1996 Minnesota Twins season

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1996 Minnesota Twins
Major League affiliations
Other information
Owner(s) Carl Pohlad
Manager(s) Tom Kelly
Local television WCCO-TV
Midwest Sports Channel
(Bert Blyleven, Dick Bremer, Ryan Lefebvre, Tommy John)
Local radio 830 WCCO AM
(Herb Carneal, John Gordon)
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Prior to the spring training, the 1996 Minnesota Twins were projected to be a contending team. The team's chances significantly worsened on March 28, 1996. Kirby Puckett, the team's franchise player, had been tattooing the Grapefruit League (spring training) for a .360 average, but that morning woke up without vision in his right eye. He was eventually diagnosed with glaucoma. Several surgeries over the next few months could not restore vision in the eye. Puckett announced his retirement from baseball on July 12. After beginning the season under the melancholy cloud of the Puckett situation, Manager Tom Kelly's team finished the year with a 78-84 record, which put it in fourth place in the American League Central Division.


Regular season[edit]


Individual players on the team did excel. Paul Molitor had a standout year in his first year back with his hometown team, playing as the regular designated hitter. He played in all but one game and hit .341 with 113 RBI and a league-best 225 hits. On September 16 in Kansas City, he collected his 3,000th hit, a triple off of José Rosado. He is the only player to obtain his 3,000th hit via a triple. Like Molitor, Chuck Knoblauch also hit .341. Among the hits were 35 doubles. He also stole 45 bases. Marty Cordova had a respectable year, driving in 111 runs.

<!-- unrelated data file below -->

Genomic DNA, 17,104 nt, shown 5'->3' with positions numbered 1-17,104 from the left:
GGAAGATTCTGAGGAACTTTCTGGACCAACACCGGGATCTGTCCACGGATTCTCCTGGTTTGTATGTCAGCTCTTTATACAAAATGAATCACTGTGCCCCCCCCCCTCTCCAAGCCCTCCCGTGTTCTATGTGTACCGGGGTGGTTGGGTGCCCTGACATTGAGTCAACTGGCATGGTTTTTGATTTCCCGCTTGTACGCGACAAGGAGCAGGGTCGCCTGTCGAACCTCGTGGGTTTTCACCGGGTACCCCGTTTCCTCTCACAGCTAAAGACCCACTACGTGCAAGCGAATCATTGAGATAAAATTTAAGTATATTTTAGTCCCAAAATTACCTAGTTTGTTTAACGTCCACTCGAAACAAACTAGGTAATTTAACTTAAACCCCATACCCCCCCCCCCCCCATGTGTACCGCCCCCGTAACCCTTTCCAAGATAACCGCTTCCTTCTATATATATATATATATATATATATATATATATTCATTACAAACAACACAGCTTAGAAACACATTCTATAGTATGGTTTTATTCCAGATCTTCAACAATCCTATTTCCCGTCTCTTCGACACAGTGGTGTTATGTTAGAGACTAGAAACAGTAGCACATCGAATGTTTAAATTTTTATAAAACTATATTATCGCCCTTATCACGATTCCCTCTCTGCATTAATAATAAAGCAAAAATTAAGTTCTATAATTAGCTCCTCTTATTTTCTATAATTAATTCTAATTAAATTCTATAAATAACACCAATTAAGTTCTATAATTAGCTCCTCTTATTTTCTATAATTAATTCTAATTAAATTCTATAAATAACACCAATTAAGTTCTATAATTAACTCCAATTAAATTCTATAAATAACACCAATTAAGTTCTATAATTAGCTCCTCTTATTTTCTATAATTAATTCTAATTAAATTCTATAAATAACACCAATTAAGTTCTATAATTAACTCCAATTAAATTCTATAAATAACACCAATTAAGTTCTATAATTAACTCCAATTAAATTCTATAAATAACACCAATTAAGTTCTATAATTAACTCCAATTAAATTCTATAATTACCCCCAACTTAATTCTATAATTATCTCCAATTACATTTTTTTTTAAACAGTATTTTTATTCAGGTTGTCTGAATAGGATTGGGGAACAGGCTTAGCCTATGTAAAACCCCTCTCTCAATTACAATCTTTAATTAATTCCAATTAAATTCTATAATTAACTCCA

Team Leaders
Statistic Player Quantity
HR Marty Cordova 16
RBI Paul Molitor 113
BA Paul Molitor and Chuck Knoblauch .341
Runs Chuck Knoblauch 140


The pitching did not match the offense. Brad Radke, Frank Rodriguez, and Rich Robertson (the three R's) all spent the whole season in the starting rotation and had losing records. The team's experiment moving Rick Aguilera from the closer's role to the starting rotation was not a successful one, as he started only 19 games. Scott Aldred also started seventeen games for the team. Radke had the lowest ERA among the starters at 4.46. The rest were over five. Dave Stevens got the most saves at 11, but he was not an effective closer. Mike Trombley and Dan Naulty had effective seasons out of the bullpen, but nobody else had an ERA under five. Epitomizing the pitching woes, Mike Milchin had an ERA of 8.31 but the team still let him pitch in 26 games.

Team Leaders
Statistic Player Quantity
ERA Brad Radke 4.46
Wins Frank Rodriguez 13
Saves Dave Stevens 11
Strikeouts Brad Radke 148


The only truly regular starters in the field were Knoblauch at second base, Pat Meares at shortstop, and Cordova in left field. In a less-than-encouraging sign for the team's postseason prospects, Scott Stahoviak saw a majority of the time at first base. Dave Hollins played 116 games at third, with Jeff Reboulet and Todd Walker also seeing time. Greg Myers and Matt Walbeck platooned at catcher. Rich Becker had the unenviable task of replacing Puckett in center field and played 121 games there. Right field was a mish-mash, with Matt Lawton playing 60 games at the position, Roberto Kelly 54, Denny Hocking 33, and Ron Coomer 23.